Authorities soon found out most of the victims had purchased bottles of homemade hooch at the small neighborhood store Tendejon La Rosita, in the Polanco neighborhood. The owner was questioned and he told authorities that the vendor of the poison tequila was a man from the country whose name he could not remember.

City authorities quickly raced throughout the city streets using loudspeakers and bullhorns and warning residents to not drink any tequila purchased from La Rosita.

The man was found and arrested and charged with negligence and homicide and illegally brewing tequila, a major crime in Jalisco state, home of the Tequila liquor, which manufacture and distribution is heavily regulated by the Tequila Regulatory Commision.

The man, an illiterate peasant told police he had made the hooch in a still at his home using cans he had found at the city dump, which he assured, he had washed and cleaned thouroughly.

Unknown to the man, one of the discarded barrels he had used to make the moonshine, had been used in a factory to store a highly poisonous and corrosive industrial chemical, which then mixed with the booze. To make matters worse he added deadly methyl alcohol to give his brew a special "kick". The consequences were fatal.

The man, who cried and lamented the horror and death he had caused by wanting to earn a few pesos during the holidays was sentenced to several years in prison.

His fate after that is unknown. But the memories of Guadalajara's painful and deadly New Year celebrations of 1968 are still remembered by those who lived through them.

Inferno and Horror on Ramon Corona Street

Christmastime was in full gear that gray December afternoon. Thousands of Mexico City residents thronged the narrow street stalls surrounding the sprawling La Merced Market, east of the Zocalo. Many shopped for Christmas present, others for candles and fireworks in honor of the Day of the Virgen of Guadalupe, celebrated every December 12th, which would be the next day.

La Merced market is a huge complex of different markets east of the downtown area in the seedy and notorious La Merced neighborhood. Prostitutes and pickpockets abound. The market is divided into several areas: The Meat market, the vegetable market, the flower market, the herb market and the Ampudia Market, which is mostly candy and toys.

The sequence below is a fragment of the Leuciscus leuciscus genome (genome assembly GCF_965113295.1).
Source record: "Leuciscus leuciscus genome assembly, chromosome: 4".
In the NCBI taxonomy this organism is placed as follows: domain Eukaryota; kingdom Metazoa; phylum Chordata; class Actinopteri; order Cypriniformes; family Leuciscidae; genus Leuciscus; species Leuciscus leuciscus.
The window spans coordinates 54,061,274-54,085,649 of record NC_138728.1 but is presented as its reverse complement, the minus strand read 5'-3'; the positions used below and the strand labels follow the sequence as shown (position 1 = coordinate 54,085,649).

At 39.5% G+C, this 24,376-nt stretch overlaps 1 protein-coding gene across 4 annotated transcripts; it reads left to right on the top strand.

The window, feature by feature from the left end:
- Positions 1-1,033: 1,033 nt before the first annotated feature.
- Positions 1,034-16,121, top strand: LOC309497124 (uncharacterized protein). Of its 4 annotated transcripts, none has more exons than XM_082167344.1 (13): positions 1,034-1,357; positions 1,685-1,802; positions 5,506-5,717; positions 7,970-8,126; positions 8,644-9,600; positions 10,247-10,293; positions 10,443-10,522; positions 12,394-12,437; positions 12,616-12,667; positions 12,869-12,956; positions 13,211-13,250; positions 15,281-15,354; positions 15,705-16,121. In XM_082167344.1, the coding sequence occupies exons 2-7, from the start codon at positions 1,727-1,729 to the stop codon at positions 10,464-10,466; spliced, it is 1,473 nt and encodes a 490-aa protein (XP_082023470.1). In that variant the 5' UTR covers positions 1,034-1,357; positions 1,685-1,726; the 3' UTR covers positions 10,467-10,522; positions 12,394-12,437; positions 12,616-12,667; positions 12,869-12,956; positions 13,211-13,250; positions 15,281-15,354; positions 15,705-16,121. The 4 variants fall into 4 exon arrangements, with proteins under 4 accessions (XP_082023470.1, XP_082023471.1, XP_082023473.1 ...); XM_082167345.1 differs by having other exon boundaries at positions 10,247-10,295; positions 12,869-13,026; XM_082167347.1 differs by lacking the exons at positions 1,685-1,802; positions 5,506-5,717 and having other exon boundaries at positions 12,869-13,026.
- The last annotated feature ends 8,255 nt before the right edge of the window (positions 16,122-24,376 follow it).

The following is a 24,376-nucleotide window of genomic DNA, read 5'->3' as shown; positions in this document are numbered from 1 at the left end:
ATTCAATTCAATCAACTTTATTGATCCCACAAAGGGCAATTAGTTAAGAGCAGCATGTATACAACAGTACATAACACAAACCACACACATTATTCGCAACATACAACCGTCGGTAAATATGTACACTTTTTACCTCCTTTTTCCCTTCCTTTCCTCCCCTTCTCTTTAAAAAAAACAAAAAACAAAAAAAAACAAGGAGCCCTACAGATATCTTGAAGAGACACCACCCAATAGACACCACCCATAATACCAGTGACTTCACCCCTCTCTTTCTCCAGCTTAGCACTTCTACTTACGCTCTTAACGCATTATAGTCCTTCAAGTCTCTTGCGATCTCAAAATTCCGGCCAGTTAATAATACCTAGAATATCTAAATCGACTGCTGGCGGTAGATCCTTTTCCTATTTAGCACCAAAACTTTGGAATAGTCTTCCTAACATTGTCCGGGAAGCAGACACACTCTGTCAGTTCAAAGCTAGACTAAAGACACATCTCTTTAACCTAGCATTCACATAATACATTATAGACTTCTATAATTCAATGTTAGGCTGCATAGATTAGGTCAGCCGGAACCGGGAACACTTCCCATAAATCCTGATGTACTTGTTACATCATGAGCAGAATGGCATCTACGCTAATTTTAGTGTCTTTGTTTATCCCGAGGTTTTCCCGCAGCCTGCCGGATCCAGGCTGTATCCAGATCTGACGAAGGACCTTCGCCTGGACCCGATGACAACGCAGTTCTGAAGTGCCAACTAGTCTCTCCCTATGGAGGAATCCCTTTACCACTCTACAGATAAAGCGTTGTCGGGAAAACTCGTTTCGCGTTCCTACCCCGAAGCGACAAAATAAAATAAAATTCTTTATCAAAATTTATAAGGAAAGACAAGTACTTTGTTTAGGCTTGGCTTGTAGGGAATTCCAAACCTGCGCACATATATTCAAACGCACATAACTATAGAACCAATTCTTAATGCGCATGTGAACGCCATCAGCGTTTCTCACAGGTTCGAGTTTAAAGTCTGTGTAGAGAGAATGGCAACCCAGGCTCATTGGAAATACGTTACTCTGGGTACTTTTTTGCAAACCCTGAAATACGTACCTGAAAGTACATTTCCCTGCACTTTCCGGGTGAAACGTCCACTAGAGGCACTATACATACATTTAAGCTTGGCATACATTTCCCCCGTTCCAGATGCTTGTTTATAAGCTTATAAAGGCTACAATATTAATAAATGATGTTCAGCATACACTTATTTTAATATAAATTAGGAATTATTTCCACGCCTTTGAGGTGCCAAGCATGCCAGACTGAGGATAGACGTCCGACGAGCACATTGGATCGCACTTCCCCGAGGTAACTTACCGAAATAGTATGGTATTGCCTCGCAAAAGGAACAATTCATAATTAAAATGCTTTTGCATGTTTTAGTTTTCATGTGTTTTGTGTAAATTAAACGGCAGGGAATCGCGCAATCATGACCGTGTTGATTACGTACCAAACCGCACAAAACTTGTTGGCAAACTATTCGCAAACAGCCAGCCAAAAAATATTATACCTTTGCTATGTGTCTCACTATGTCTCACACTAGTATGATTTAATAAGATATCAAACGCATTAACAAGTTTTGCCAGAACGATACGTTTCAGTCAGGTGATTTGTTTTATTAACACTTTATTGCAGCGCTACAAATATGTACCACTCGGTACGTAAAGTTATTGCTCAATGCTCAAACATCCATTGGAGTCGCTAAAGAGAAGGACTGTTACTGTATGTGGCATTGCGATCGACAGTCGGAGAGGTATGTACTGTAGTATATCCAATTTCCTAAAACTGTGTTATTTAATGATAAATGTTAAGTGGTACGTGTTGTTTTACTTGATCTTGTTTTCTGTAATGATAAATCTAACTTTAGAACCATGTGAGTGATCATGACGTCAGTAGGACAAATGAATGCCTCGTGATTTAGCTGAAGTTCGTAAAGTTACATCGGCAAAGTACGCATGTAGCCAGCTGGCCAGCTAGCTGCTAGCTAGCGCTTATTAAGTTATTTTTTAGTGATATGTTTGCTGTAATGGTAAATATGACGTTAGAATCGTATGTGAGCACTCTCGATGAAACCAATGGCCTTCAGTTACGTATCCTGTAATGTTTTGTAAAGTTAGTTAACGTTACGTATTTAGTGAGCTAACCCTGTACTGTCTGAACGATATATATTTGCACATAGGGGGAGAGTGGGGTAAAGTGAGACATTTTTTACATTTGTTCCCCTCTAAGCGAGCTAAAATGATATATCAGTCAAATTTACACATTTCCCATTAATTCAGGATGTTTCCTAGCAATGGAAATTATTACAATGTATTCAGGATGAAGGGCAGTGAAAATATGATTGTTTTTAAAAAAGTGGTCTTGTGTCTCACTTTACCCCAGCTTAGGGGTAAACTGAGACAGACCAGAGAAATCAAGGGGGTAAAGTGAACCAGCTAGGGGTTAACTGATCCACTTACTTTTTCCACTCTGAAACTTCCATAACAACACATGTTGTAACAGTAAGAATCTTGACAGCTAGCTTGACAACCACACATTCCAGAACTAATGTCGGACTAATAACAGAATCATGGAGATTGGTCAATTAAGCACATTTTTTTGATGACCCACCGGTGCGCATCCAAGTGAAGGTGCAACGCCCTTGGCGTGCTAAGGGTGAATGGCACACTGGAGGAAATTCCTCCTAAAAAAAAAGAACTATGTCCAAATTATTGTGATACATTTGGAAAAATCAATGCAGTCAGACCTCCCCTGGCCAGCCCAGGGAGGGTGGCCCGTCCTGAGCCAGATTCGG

None of the unsuspecting people crowding Ramon Corona Street, next to Ampudia Market, imagined the hellish horror that would be unleashed that day.

Illegal Fireworks are often sold in the city and throughout the country. Though forbidden, fireworks form a part of Mexican life and culture. Illegal or Legal, they are easily found hidden under the candy stalls in Ampudia Market. Stashed in a corner, hidden in the countless boxes and crates that crowd Merced market, people fear them but also turn the other way. Improperly handled, they can unleash a holocaust of death and fire. On December 11th, 1988, tragedy rocked Ampudia Market.

Nobody to this day knows how it started, but a fire broke out at a candy stall on Corona Street. A fire that quickly reached a box of illegal fireworks, which then began to burn and detonate. Dozens of people ran terrified at the sound of the exploding fireworks and gunpowder, which started a flash fire that quickly raced down the stalls, incinerating everything in its path: people, paper, candy and more fireworks.

More fireworks exploded as the screams of the victims burning alive were heard all throught La Merced market. Then came the huge blast.

The fire reached a warehouse in a building in Ampudia Market and exploded. Pounds of gunpowder, used in the making of the fireworks, blew up, killing dozens of people. The fire still raged inside the Ampudia building, spreading to apartments on the upper floors. Dozens were trapped behind the iron roll up doors of the market storerooms where they sought refuge from the fire and explosions. These storerooms proved to be deathtraps as many contained even more fireworks, which then exploded.